US forces have suffered one of the highest daily casualty rates at the hands of the Iraq insurgency, with 11 troops killed.
Meanwhile yesterday, thousands of Shia Muslims marched in protest through Baghdad, accusing the Americans of hindering the war against insurgents in their attempt to appease the Sunni community.
The American deaths, in Baghdad, Fallujah and Ramadi, came during a renewed offensive by insurgents which also saw two devastating suicide bombings that claimed 120 lives.
The main Shia party, the Supreme Council for the Islamic Revolution in Iraq (Sciri), raised the spectre of an outright descent into civil war, warning that the continuing sectarian attacks by Sunnis would force Shia retaliation.
The Americans are blamed for hampering the counter-insurgency - an accusation which began after the US authorities criticised abuse by Shia-controlled government forces and freed dozens of prisoners who had been mistreated in an Interior Ministry bunker.
The Shia demonstrators chanted slogans against the US ambassador Zalmay Khalilzad and Sunni leaders such as Adnan al-Dulaimi and Saleh al-Mutlaq, saying, "No no to Zalmay. No, no to terrorism" and "Yes, yes to the Interior Ministry".
Several Shia clerics used the Friday prayers to call for action. At the Khadimiyah mosque in Baghdad, Imam Hazim Araji, holding a Kalashnikov rifle aloft, said in his address to 5,000 worshippers: "How long can we remain silent? Terrorists are pampered in Iraq."
There was widespread Shia anger elsewhere, with residents in the holy city of Karbala, where 49 people were killed in a suicide attack on Thursday, demanding that religious leaders should authorise the community to fight back.
Shia leaders have met with Iraq's defence and interior ministers as well as the American and British ambassadors. Hadi al-Amiri, a leading Sciri official, said afterwards: "We told the ambassadors that we are with the political process but not at the expense of people's lives. We support human rights but it should not be a green light for terrorists."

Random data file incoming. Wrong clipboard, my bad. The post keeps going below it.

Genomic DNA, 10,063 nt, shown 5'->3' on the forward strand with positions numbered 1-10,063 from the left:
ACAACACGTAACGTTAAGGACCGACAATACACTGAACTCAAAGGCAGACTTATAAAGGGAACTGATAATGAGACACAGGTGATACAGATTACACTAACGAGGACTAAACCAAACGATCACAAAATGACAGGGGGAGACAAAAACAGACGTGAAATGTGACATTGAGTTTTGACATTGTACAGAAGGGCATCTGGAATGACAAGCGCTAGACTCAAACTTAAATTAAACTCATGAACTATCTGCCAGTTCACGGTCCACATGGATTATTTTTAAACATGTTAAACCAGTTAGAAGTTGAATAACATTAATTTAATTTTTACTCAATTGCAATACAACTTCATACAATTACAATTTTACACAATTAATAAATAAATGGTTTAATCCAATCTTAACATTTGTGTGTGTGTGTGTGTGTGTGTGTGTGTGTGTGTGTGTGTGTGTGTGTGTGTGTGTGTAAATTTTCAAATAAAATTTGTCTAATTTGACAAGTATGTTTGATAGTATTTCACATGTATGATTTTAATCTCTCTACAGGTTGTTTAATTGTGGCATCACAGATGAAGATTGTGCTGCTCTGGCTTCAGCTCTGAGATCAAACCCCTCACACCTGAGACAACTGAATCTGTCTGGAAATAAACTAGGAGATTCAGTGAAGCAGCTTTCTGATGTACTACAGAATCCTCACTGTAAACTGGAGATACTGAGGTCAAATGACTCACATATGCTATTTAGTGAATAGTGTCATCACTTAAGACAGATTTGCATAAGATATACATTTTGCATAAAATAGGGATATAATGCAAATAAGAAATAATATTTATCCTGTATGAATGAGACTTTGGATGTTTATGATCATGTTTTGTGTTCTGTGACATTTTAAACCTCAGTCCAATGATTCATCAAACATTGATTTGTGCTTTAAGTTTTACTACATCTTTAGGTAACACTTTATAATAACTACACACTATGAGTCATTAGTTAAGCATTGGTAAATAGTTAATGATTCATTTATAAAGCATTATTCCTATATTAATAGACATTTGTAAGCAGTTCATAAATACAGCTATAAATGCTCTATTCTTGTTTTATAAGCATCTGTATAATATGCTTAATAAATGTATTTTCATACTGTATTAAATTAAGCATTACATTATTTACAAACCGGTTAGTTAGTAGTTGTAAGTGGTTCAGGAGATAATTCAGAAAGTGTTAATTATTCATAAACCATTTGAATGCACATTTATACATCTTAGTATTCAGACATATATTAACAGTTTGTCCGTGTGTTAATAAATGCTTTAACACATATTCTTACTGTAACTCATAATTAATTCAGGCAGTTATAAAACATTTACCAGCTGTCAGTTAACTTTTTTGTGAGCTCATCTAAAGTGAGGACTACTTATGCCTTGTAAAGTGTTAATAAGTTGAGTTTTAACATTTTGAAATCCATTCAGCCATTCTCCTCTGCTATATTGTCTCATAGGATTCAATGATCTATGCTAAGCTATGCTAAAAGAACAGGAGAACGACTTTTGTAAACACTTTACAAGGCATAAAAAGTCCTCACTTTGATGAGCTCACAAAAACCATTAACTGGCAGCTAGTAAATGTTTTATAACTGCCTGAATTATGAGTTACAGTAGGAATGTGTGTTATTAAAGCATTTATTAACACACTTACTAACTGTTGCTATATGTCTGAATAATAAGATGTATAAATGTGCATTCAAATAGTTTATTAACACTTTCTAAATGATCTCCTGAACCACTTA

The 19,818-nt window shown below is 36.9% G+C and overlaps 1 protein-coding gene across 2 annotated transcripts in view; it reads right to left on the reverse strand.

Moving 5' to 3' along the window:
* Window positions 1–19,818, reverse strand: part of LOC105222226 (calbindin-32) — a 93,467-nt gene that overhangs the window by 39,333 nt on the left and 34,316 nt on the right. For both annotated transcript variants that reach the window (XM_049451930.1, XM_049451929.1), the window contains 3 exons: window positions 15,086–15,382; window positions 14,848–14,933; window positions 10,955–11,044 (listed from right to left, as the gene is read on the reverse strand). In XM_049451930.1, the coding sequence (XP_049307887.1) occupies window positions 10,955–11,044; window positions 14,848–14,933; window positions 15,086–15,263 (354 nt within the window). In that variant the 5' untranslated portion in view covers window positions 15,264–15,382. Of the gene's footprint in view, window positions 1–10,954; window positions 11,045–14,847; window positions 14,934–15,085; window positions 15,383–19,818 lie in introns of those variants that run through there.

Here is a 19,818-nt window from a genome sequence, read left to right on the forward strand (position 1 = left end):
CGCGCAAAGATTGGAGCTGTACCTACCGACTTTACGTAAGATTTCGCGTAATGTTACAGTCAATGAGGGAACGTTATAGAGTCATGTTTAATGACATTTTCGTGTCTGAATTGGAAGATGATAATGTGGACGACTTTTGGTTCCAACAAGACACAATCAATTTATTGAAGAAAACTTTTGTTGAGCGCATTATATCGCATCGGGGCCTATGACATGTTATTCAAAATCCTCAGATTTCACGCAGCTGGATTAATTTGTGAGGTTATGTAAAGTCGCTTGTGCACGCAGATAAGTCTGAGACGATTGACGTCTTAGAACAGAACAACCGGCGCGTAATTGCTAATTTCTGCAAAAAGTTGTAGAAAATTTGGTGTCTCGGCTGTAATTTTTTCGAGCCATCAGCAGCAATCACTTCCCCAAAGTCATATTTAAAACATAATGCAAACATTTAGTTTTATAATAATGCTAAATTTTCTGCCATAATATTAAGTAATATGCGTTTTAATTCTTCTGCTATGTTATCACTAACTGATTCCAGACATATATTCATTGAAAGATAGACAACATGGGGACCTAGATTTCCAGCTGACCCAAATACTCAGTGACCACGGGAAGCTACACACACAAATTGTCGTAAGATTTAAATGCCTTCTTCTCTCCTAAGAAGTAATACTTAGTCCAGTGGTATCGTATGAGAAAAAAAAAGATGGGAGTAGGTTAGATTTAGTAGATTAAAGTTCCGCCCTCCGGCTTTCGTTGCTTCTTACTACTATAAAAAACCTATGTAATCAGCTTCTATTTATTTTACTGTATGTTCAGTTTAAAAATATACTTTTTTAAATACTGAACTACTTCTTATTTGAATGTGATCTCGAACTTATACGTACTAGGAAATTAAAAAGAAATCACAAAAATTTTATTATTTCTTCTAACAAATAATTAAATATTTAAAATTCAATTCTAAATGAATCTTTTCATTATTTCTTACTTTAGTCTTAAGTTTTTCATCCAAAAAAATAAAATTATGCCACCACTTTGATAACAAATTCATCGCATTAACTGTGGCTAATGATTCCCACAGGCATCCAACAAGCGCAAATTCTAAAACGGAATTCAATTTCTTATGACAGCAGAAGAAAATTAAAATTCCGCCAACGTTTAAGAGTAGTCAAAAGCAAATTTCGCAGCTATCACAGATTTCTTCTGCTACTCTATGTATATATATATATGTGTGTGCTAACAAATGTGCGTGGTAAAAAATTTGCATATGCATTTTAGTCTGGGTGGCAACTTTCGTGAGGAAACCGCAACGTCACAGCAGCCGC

The United States President, George Bush, had said that the withdrawal of the 138,000 American troops from Iraq would begin as the Iraqi forces continued to control the resistance. But the upsurge in violence in the past few days, say critics, indicates that this remains a distant possibility.
In a videotape released yesterday, Osama bin Laden's deputy, Ayman al-Zawahiri, said recent hints by American officials of a troop reduction in Iraq were "a victory for Islam". In the film, Zawahiri, wearing a white turban and grey robe and seated next to an automatic rifle, waved his finger for emphasis as he said: "I congratulate the Islamic nation for the victory of Islam in Iraq." The al-Jazeera broadcaster said the videotape was dated December but gave no specific date. A US military spokesman in Baghdad insisted yesterday that the escalation of attacks actually showed that the democratic process was being embedded.
"Desperate people are dangerous people", said Lt-Col Barry Johnson. "The common people of Iraq are losing their tolerance for the insurgents and terrorists among them, turning in the enemy among them at an increasing rate. We aren't past the dangers that threaten progress and there will be more tragedies ahead of us." At least 2,194 members of the US military have died since the war began. The latest rise in the number of casualties follows a brief hiatus earlier last year.
Some of the deadliest damage was inflicted by a new type of roadside bomb, triggered by infra-red, which can penetrate armoured vehicles used by US and British forces. US and British authorities have, in the past, claimed that the devices were supplied by Iran. But British officials now say that there is no evidence linking the Iranian regime with the supplies.Reuse content